A little while ago I wrote a short story for the L. Ron Hubbard "Writers of the Future Contest". I did not win, and I know why, my story is really more horror than Science Fiction or Fantasy. But I decided that I will post each chapter here on my blog. There are 37 very short chapters, for a total of 15,000 words, about a fifth of a modern novel. Here is the start.
Fear is an interesting affliction of the soul. It has numerous effects on the senses via chemical reactions in the subject: it can boost strength, make rapid one's thought, and more often then most would like it can end constipation rapidly and without regard to one's surroundings. However, regardless of the circumstances, fear is easily abated by maintaining a level head, and so long as the world progresses in a logical fashion, so long as two and two maintain being four, fear can remain on the back burner. It is, however, rather easy to encounter in a stressful situation something so unexpected that regardless of the usually harmless connotation it usually possess its unusual appearance causes extreme instantaneous fear.
The three White Hat members had progressed for some time down the cavern (which presumably led back to the hole at some point) and aside from a desire to see a break in the consistently boring underground landscape, that contained not even a stalagmite, they saw nothing unusual and felt no fear as a result. All the while they grew ever nearer to the location wherein light was emanating and allowing the cavern around them to progressively approach the state of well-lit. Currently they remained in a portion of the underground that seemed only describable as “blue lit,” the sort of darkness that appears in cartoons, in which a character turns out a light, and the room does not so much get dark as turns blue and black.
“This place is mildly haunting," said Wilton. "But honestly, I was expecting a bit more."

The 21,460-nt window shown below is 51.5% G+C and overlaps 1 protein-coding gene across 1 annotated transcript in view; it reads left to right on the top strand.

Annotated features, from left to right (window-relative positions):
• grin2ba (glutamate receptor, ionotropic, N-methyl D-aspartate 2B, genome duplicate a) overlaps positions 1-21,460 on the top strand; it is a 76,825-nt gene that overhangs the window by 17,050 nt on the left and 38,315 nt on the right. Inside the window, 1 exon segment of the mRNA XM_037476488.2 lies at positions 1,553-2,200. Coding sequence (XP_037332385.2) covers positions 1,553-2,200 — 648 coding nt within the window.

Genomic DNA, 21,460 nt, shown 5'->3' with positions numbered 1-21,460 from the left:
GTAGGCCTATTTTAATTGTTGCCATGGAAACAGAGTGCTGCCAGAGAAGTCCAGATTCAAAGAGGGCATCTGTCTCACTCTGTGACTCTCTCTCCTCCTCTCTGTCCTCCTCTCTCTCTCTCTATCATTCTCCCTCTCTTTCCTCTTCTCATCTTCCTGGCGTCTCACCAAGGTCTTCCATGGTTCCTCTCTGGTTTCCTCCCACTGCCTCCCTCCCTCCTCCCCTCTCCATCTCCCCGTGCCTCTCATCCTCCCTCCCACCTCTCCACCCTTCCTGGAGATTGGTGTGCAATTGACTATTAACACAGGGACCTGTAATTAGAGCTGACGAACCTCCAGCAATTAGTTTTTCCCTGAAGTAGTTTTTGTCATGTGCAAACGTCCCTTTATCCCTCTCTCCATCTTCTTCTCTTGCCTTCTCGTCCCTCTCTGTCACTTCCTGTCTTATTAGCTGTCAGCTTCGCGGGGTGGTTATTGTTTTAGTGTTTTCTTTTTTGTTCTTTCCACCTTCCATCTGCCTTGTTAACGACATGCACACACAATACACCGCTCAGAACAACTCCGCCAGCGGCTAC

“How’s that, Wil?” said Maxwell.
“When Clair and I went some five years back into a previously unknown pueblo village carved majestically into the side of a mountain, we met a man who had been living there for what he claimed was two centuries, and yet he appeared to be in his mid forties.”
“He was really that old?”
“No,” said Clair coming out her haze having heard Wilton say her name. “It turned out he was a local guide who had followed us from an Indian reservation we had stopped at. He wanted to claim squatter’s rights on the artifacts in the city.”
“My point,” Wilton continued, “is that there was something there, and someone to try and keep it from us. So far all we have discovered in this hole is more hole, clean and dry underground, and enough light to keep us from tripping over ourselves; ourselves being the only thing to trip over.” At this point Wilton had turned around a corner of the underground passage, stopped walking, and began rubbing his forehead.
“What is it, hon?” Clair stepped around to get a look, and paused. A look of pure confusion crossed her face, followed by a blank stare, a slack jawed squint, and lastly a “jibby-wha?” escaped from her lips. She wanted to ask an informed question, but her mouth didn't work quite right.
Maxwell remained the only one of the three not to turn the corner and confront whatever it was that was making them hold position. He asked politely, “Do I want to look?”